Dogs are strange and beautiful creatures. It is well established that they were first domesticated no later than 13 thousand years ago, but more likely earlier than 30 thousand years ago. It doesn't take a leap of faith to understand that dogs have played an important role in humankind's success. They sounded warning when predators neared prehistoric human encampments. Later they joined us on the hunt to, track, flush, tire, hold, or retrieve the protein we needed to nourish our developing brains. They protected our flocks of sheep and herds of cattle. They chased away would be predators thus allowing us leisure time to develop agriculture and, later, civilizations. My dog is no less amazing to me and has played an important role in my personal development. As Margaret once commented early in her relationship with Chloe, "she doesn't care if my hair is brushed or if I've taken a shower; all Chloe cares about is if I spend time with her or not." I don't pretend to understand what motivates Chloe to want to be in the same room with us stinky primates or to stop chasing a deer when called, but she does; it could be that our cooing words, my rough play, or Margaret's gentle touch are incentive enough. With Chloe in our lives, Margaret and I have gained confidence in our relationship with each other — strong before Chloe, stronger now. Our dog has exposed our better and worst selves through grand successes and soul robbing failures, and, more subtly, through our small victories and minor setbacks. What confidence she has taught us, we hope to offer her.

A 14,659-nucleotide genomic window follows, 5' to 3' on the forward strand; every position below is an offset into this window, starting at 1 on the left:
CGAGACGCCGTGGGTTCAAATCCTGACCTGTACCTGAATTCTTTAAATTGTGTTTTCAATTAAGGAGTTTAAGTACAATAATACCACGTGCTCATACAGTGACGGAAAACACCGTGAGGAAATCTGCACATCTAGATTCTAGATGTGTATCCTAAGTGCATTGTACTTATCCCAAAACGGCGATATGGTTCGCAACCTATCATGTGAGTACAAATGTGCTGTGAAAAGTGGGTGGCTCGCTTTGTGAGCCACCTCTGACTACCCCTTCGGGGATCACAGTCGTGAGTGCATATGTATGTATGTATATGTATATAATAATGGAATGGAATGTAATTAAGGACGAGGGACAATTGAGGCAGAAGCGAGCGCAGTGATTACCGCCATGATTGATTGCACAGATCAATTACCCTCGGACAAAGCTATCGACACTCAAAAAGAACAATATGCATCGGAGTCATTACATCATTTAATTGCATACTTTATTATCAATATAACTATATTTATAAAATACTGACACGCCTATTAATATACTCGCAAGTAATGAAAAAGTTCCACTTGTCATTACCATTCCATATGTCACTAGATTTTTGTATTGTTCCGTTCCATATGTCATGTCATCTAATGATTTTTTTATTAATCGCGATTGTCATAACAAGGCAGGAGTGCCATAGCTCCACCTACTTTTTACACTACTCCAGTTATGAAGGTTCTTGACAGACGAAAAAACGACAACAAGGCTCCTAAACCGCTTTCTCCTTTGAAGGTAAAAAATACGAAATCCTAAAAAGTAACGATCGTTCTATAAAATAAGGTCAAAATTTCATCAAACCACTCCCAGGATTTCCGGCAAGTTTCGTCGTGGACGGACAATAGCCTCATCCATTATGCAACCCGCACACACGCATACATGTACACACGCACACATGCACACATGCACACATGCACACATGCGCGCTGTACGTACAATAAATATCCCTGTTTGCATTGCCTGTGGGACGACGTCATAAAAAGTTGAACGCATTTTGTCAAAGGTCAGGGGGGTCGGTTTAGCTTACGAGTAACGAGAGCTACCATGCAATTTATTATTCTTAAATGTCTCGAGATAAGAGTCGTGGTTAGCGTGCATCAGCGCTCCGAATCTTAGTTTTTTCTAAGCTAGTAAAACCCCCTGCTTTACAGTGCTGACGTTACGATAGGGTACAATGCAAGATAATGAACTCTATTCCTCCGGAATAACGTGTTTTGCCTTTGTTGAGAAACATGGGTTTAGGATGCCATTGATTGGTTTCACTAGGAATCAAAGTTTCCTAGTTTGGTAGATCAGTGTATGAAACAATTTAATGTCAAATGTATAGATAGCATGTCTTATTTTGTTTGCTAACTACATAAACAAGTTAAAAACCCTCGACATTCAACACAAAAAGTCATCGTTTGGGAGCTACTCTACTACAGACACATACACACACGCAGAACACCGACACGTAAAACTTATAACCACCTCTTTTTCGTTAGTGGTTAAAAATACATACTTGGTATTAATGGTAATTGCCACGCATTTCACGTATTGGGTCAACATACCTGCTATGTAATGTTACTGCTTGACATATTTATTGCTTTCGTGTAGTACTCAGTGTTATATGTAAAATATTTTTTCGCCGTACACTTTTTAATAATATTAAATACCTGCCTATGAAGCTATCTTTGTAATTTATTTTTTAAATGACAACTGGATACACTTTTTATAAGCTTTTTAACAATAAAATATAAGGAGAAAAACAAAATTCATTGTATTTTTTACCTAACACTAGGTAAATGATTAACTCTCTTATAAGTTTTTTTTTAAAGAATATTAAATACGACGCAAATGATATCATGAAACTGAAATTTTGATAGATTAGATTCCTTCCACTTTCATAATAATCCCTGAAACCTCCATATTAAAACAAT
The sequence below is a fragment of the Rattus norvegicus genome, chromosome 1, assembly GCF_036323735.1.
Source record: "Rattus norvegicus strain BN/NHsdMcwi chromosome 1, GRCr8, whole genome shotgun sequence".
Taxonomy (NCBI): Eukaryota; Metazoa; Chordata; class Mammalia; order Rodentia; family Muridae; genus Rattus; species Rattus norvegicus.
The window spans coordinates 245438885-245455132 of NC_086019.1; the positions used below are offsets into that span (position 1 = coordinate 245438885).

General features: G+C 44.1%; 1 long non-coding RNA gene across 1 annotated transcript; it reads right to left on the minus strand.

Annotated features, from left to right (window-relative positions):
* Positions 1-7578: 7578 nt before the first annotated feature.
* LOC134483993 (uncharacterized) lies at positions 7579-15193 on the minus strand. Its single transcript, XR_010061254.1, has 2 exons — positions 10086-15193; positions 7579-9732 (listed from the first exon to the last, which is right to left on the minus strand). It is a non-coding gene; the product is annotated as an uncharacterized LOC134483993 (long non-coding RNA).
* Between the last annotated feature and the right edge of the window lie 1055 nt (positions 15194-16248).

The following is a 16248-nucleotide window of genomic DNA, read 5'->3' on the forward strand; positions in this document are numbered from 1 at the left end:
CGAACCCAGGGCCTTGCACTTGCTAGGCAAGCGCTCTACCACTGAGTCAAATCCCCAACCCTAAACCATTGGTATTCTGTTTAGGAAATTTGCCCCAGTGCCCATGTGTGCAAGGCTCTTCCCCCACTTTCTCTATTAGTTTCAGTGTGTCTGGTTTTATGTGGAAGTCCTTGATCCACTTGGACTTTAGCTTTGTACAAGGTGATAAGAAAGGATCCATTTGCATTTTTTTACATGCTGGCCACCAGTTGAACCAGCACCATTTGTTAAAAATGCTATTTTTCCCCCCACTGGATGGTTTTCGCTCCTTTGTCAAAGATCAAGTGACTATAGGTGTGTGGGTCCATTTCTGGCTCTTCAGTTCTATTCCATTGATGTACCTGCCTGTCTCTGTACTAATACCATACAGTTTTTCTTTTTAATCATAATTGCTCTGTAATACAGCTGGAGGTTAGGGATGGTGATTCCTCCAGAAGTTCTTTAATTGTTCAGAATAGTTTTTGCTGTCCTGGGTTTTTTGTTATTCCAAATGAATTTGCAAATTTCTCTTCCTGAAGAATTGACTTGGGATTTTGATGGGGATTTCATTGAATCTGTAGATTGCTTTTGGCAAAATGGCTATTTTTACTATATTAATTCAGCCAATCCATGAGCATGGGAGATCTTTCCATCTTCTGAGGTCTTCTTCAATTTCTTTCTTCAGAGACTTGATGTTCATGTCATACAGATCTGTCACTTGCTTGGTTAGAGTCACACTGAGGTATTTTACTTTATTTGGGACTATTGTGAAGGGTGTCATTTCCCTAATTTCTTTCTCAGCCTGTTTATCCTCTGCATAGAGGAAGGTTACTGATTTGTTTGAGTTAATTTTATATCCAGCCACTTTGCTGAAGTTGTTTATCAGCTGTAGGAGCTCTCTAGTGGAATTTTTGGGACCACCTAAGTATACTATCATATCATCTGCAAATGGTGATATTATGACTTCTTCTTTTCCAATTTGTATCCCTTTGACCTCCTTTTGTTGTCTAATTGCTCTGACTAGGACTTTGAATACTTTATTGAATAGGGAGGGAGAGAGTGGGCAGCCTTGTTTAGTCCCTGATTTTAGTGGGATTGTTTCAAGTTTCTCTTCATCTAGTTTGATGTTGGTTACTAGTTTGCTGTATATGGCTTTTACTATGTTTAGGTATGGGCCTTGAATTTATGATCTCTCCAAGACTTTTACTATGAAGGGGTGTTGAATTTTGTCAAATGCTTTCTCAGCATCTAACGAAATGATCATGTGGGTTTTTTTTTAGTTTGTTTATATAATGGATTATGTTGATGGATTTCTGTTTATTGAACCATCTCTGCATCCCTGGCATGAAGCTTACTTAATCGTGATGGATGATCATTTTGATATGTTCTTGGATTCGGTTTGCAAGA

Six months ago, while working with Lisa Maze, she suggested that we enter Chloe in some kind of active dog sport with the notion that competition would help build her confidence. She pointed us in the direction of sprint racing and Barn Hunt. After all, Chloe, when first off-leash, would dash off in full sprint trying lure Lisa's pack with her — poor Morvin would always look back at about 20ft wondering when he was going to get called back — so sprint racing seemed the ideal confidence builder for our energy-filled dog. To test the idea we did some lure coursing with Chloe at Performance Dogs In Action and her enthusiasm for chasing a plastic bag neared on crazy.
With this revelation we sought an all-breed sprint race and discovered All Breed Lure Sport Association run by Lucia Corace. Because Lucia is also is an approved Barn Hunt organizer and her sprint races often precede and follow Barn Hunt trials we decided to enter Chloe in Barn Hunt, too. We had no expectations.
Two months after Chloe's first Barn Hunt she earned her Open tile (RATO) and now we are heading to the Sonoma Fairgrounds to help her earn her Senior title (RATS). In two weeks we'll be in Carson City to help her either finish up her RATS title or to pick up a leg or two towards her Master title (RATM). All of our trainers are right, Chloe is a better dog because she is more confident. She is more confident because we work hard to help her build it. Road trips, hotel stays, tug play, wrestling, clear instructions, high expectations, competition, exposure to new things, training, training and more training have helped build her confidence and ours. Our dog is a reflection of our hopes and fears and forces us to stand toe-to-toe with the mirror she holds to us — not to be confused with the mirror that she plays with the alternate dimension Chloe — and have been given us the opportunity to build better selves. Dogs are strange and beautiful creatures but more amazingly, so are the people who work with them.